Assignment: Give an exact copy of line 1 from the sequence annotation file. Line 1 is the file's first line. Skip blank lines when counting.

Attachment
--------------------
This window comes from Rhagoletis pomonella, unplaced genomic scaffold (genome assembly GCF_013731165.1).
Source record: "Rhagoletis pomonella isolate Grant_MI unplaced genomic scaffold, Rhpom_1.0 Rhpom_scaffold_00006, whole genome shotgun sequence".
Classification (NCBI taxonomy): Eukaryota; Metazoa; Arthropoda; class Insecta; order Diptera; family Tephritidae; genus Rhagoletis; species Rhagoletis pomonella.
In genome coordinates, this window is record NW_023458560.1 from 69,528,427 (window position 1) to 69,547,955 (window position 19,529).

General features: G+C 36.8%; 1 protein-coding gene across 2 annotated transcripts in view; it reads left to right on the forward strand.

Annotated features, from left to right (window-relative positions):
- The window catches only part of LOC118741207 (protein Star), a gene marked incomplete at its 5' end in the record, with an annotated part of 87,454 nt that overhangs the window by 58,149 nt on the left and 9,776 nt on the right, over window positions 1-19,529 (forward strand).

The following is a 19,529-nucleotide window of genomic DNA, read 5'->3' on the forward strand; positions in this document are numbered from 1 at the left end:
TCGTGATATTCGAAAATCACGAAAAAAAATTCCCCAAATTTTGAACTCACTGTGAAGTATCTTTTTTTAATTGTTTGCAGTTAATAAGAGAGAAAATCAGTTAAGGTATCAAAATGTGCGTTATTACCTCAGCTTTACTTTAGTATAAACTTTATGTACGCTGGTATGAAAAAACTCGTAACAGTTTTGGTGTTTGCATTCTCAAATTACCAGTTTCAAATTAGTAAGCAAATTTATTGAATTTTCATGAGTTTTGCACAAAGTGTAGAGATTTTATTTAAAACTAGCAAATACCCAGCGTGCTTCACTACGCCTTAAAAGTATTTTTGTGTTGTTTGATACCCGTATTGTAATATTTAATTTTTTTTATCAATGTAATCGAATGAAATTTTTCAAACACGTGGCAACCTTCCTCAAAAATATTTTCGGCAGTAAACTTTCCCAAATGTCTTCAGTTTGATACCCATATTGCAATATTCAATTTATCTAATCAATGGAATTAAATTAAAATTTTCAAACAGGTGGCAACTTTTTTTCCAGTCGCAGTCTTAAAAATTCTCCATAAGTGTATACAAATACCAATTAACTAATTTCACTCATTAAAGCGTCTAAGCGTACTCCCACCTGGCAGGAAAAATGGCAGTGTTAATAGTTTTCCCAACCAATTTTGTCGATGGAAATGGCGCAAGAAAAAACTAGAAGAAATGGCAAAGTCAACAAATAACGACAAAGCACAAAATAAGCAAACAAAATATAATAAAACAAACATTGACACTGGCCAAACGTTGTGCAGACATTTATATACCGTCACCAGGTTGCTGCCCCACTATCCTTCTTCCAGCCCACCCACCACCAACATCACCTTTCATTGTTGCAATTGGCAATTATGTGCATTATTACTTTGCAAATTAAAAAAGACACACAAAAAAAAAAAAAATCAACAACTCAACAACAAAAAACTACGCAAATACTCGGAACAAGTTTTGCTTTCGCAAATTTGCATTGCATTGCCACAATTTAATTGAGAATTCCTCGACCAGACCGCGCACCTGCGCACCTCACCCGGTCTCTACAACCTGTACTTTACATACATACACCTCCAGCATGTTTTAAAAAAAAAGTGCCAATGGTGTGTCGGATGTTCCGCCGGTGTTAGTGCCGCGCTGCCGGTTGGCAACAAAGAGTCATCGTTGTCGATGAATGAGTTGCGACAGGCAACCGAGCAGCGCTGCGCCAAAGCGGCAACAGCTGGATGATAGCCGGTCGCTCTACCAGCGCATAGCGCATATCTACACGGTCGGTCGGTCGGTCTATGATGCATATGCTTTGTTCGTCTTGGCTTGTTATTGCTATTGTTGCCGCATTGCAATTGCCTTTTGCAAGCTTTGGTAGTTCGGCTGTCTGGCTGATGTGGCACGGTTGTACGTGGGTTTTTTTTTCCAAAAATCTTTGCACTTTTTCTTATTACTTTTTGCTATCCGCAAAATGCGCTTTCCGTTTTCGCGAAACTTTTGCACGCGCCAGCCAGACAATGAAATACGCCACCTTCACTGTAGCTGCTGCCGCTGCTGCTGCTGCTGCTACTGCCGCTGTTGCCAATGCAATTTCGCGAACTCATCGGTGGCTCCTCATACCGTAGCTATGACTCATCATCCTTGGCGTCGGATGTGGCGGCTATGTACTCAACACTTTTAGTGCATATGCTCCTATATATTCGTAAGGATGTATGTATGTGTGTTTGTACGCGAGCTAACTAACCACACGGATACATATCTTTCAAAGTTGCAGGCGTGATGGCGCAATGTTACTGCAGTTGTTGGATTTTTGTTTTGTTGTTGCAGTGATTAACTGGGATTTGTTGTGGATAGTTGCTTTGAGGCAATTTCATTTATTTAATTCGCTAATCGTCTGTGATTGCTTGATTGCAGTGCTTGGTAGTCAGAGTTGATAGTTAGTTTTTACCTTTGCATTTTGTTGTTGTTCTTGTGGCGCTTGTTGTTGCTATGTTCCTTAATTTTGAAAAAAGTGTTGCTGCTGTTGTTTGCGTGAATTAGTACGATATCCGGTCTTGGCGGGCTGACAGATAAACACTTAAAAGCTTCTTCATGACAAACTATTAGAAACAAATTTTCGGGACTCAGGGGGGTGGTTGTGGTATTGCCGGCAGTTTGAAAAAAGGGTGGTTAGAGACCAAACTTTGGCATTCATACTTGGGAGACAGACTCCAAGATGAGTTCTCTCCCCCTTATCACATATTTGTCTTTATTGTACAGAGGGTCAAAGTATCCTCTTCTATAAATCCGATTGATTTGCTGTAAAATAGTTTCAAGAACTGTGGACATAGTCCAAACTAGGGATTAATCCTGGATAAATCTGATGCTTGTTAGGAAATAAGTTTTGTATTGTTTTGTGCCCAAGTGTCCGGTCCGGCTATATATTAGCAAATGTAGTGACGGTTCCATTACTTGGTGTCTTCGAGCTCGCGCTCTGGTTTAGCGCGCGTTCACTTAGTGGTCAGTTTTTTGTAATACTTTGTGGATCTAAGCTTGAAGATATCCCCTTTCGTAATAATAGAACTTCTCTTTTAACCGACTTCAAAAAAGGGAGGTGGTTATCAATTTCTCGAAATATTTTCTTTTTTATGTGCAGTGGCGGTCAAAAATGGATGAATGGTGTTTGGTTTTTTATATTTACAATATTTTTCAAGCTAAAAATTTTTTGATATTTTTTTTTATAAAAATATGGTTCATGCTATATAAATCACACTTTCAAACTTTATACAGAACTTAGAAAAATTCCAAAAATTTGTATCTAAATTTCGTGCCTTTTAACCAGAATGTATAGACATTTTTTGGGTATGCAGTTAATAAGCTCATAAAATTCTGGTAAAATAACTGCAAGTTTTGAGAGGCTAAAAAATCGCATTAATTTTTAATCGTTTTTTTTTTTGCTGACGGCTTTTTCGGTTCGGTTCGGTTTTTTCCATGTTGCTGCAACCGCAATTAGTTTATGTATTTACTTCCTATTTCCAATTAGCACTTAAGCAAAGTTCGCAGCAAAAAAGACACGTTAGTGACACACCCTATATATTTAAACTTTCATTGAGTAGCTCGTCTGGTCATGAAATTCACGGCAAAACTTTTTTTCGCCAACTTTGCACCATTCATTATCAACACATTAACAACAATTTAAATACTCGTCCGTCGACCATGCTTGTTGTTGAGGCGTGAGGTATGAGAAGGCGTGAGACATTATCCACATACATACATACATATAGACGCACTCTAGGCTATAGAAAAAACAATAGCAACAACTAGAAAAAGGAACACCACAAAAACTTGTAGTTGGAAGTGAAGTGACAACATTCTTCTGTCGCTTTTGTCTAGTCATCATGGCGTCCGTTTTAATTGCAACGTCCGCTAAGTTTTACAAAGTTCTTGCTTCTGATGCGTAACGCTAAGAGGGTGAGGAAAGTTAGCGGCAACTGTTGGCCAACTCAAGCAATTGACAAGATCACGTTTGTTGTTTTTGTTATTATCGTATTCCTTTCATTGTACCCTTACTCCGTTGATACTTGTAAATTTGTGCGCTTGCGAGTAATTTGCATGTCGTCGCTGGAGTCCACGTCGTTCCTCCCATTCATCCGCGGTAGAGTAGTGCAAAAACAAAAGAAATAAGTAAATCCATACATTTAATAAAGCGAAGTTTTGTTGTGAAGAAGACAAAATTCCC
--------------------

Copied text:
This window comes from Rhagoletis pomonella, unplaced genomic scaffold (genome assembly GCF_013731165.1).